void methods. Objects don't “call” each other. They send a message and don't wait for a response. (Well, actually since they actually “send” it via method call, they do wait, but they pretend they don't.
That discovery blew my mind initially. I panicked. “OMG, is this the secret sauce? Is the joke on me? Does everybody else find it so obvious that it's not worth mentioning and I'm the clown that didn't realize it? Does this make the Good OOP?” But I looked back into two previous books, and the code there is not like this. Bah – the authors can't even make a distinction between “plain data” and “objects”, so how could they have objects sending plain data messages. If I'm the clown, so are the others. If this is a secret sauce, there are a lot of clowns around, not just me.
Then I started thinking about it. This approach turns your program into a distributed system. It tries to model something akin to a microservice architecture, where all communication passes through direct message queues. While message queues and microservices are often a great solution to real software business needs, they introduce tons of problems and changes and are hard to get right. In this book, authors put this challenge on themselves in the name of OOP, and additionally want to do it for every object. Intuition tells me this can't end well.
And after finishing the book, I just don't buy it.
Here, let's make a test. Here is the github repository with the code of the project from the Growing Object-Oriented Software book. Go look at it and tell me what does it do. I'll wait.
The code doesn't have comments, but the design and naming are well thought through. When this code/book was recommended to me after some clicking around the project I wasn't able to decipher what does it do. I wrote
By the looks of it, it looks very much reasonable. DI everywhere, objects used for doers and not data, the state expressed with enums. It does however looks somewhat light on state, which is where from my PoV usually problems with OOP happen. It’s hard for me to judge some design decisions well without any comments or the book… So I just went ahead and ordered the book.
Reading it now, I'm surprised how accurate this comment was. Even now, after reading the book, I find navigating around the code painful. Everything is just... so scattered and abstracted away everywhere. Note: I very often jump into codebases of random software projects that I'm unfamiliar with: Open Source or at work, and I am very quick to find my way around all sorts of codebases.
So while I find this code one of the most elegant OOP pieces I've found, I think it's a great example of problems with OOP. No chance I would consider it easy to understand and maintain. For what is does, it's overly complicated and hard to understand.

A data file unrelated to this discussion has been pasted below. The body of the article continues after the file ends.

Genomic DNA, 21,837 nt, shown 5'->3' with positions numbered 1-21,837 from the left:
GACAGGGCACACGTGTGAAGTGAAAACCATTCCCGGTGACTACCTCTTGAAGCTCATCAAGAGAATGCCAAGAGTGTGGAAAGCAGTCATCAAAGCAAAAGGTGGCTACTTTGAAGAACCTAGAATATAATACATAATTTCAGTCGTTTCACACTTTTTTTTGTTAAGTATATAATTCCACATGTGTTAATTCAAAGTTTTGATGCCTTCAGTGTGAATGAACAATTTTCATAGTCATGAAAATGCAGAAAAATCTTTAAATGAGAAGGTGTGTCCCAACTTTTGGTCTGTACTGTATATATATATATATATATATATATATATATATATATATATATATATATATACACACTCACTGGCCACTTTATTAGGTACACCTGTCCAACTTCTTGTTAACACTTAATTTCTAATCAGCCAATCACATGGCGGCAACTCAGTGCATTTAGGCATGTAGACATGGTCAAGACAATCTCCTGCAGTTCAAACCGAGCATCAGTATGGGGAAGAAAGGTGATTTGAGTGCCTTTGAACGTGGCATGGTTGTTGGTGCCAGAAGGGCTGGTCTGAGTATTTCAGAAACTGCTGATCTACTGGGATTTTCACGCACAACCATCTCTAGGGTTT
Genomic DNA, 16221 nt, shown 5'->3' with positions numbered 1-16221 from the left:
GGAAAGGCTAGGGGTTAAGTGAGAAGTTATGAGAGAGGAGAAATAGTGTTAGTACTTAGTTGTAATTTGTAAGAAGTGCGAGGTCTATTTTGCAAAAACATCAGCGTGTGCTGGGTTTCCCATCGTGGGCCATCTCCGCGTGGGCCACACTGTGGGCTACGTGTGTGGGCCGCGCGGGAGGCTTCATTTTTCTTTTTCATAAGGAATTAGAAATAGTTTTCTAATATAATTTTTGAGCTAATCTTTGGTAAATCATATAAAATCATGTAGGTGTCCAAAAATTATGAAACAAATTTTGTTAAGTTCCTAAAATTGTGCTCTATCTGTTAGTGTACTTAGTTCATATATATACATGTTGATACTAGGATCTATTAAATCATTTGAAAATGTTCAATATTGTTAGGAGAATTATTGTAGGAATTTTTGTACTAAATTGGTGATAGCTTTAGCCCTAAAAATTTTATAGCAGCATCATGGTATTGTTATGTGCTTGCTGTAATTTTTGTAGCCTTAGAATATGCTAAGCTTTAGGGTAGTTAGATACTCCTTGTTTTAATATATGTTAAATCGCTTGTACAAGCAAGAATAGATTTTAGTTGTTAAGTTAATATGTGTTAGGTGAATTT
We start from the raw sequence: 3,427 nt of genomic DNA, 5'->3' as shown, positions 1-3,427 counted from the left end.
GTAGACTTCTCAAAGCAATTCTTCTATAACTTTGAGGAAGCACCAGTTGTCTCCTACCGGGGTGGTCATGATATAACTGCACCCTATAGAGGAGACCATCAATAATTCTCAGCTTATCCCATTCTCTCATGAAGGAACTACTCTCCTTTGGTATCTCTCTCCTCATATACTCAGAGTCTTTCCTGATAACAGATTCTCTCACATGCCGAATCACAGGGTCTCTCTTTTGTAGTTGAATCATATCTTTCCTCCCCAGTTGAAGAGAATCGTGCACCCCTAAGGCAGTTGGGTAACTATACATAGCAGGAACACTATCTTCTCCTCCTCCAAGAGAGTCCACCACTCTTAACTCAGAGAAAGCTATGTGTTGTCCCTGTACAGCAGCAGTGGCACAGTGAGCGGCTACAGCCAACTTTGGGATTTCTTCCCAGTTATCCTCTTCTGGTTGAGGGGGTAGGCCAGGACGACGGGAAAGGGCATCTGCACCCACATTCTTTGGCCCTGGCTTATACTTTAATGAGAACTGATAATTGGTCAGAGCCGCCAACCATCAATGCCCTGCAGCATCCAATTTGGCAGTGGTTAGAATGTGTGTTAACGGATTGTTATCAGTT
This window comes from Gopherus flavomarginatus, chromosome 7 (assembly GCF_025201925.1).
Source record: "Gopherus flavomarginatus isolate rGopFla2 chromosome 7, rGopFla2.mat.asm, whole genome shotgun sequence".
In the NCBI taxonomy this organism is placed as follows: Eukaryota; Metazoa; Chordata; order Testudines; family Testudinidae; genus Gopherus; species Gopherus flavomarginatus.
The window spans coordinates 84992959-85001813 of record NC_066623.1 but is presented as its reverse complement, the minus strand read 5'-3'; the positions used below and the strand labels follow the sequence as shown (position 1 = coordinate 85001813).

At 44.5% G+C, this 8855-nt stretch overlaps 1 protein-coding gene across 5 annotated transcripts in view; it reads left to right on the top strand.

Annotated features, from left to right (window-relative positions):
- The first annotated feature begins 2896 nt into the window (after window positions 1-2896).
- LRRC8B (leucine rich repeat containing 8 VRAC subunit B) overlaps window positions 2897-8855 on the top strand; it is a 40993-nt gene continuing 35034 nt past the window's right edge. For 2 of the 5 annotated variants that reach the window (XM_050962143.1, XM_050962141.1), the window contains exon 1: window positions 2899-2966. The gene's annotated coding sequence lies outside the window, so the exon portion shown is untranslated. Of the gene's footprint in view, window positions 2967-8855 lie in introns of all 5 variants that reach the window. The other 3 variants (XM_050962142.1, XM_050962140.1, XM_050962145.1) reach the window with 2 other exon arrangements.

The TDD story presented in the book is appealing, and I definitely agree that testability is a great indicator of a good design. However I'm not exactly converted to TDD religion just yet, though would be nice to ever just give a 100% zealous TDD a try and check. As things are presented in the book the OOP + TDD combination strikes me as a very elaborated and roundabout way to get to anywhere.
What I would actually do – reimplementing Auction Sniper
The project being implemented during the course of the book is called Auction Sniper and it is in essence an automatic biding-bot. The hypothetical auctions happen over the XMPP protocol (a sign of times when the book was written), the program has a simple one-table-based GUI, allows users to add an auction to bid on up to a certain price, shows the status and result of each auction as a row and then handles XMPP communication with the auction server. I like this example a lot.
After finishing reading the book, I immediately started to think about “how would I approach writing software like this”.
I don't buy this Agile/TDD approach of “let's just iteratively get to a design”. Trust me I do believe inthe power of iterating, but the belief that iterating itself without any upfront design idea leads anywhere, is in my opinion nonsense.
When writing a program like this, my first and most important consideration would be data model design:
- how and what will I persist where,
- how and what will I keep in memory.
IMO, data and data model is what defines any software.
Immediately I remind myself that the implementation from the book ignores the problem of persistence completely. If you close that application it loses all the state. I think this is not an accident. This is where things go wrong for OOP really fast. Object–relational impedance mismatch, fancy ORMs that always lead you down... you name it. Source of complete failure of many projects. Is there a book I can read that explains how are the authors of the Auction Sniper are planning to iteratively add persistence and somehow save this distributed object system in a consistent way?
For me, in this case, there are two asynchronous sources of events, and both are important to handle in a way that guarantees not losing any events. Because of that, I'd employ a simplified version of Event Sourcing. Any event would first be appended to a persistent event log, which other components of the system would subscribe and react to, potentially generating new events. To rephrase: every event gets persisted in an ordered log of events right away. This way: we have a global ordering of things that happened, we can't lose any event, we can restore the system state in case it restarted, we can potentially audit/debug/display events relevant to a certain auction.